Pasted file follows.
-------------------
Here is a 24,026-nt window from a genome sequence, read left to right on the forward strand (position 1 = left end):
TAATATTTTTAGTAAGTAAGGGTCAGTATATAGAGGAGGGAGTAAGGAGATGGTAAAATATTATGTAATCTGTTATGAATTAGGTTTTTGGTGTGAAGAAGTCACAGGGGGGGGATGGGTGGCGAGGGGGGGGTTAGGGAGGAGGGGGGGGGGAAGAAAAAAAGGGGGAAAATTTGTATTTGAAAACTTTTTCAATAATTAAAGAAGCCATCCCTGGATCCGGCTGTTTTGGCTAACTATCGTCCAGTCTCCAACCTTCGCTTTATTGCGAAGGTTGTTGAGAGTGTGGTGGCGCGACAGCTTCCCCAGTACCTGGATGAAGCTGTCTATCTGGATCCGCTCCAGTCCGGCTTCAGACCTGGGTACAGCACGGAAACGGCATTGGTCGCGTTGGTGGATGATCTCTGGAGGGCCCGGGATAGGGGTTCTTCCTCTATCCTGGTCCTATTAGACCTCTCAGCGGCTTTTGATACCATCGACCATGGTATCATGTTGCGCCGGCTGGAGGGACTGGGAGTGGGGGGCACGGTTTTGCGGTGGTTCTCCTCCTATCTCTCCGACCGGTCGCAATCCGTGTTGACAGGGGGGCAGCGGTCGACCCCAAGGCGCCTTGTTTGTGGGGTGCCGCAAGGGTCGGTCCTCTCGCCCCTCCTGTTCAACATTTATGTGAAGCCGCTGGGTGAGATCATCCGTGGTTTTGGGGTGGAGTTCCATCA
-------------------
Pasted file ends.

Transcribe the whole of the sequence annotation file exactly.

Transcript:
Here is a 24,026-nt window from a genome sequence, read left to right on the forward strand (position 1 = left end):
TAATATTTTTAGTAAGTAAGGGTCAGTATATAGAGGAGGGAGTAAGGAGATGGTAAAATATTATGTAATCTGTTATGAATTAGGTTTTTGGTGTGAAGAAGTCACAGGGGGGGGATGGGTGGCGAGGGGGGGGTTAGGGAGGAGGGGGGGGGGAAGAAAAAAAGGGGGAAAATTTGTATTTGAAAACTTTTTCAATAATTAAAGAAGCCATCCCTGGATCCGGCTGTTTTGGCTAACTATCGTCCAGTCTCCAACCTTCGCTTTATTGCGAAGGTTGTTGAGAGTGTGGTGGCGCGACAGCTTCCCCAGTACCTGGATGAAGCTGTCTATCTGGATCCGCTCCAGTCCGGCTTCAGACCTGGGTACAGCACGGAAACGGCATTGGTCGCGTTGGTGGATGATCTCTGGAGGGCCCGGGATAGGGGTTCTTCCTCTATCCTGGTCCTATTAGACCTCTCAGCGGCTTTTGATACCATCGACCATGGTATCATGTTGCGCCGGCTGGAGGGACTGGGAGTGGGGGGCACGGTTTTGCGGTGGTTCTCCTCCTATCTCTCCGACCGGTCGCAATCCGTGTTGACAGGGGGGCAGCGGTCGACCCCAAGGCGCCTTGTTTGTGGGGTGCCGCAAGGGTCGGTCCTCTCGCCCCTCCTGTTCAACATTTATGTGAAGCCGCTGGGTGAGATCATCCGTGGTTTTGGGGTGGAGTTCCATCA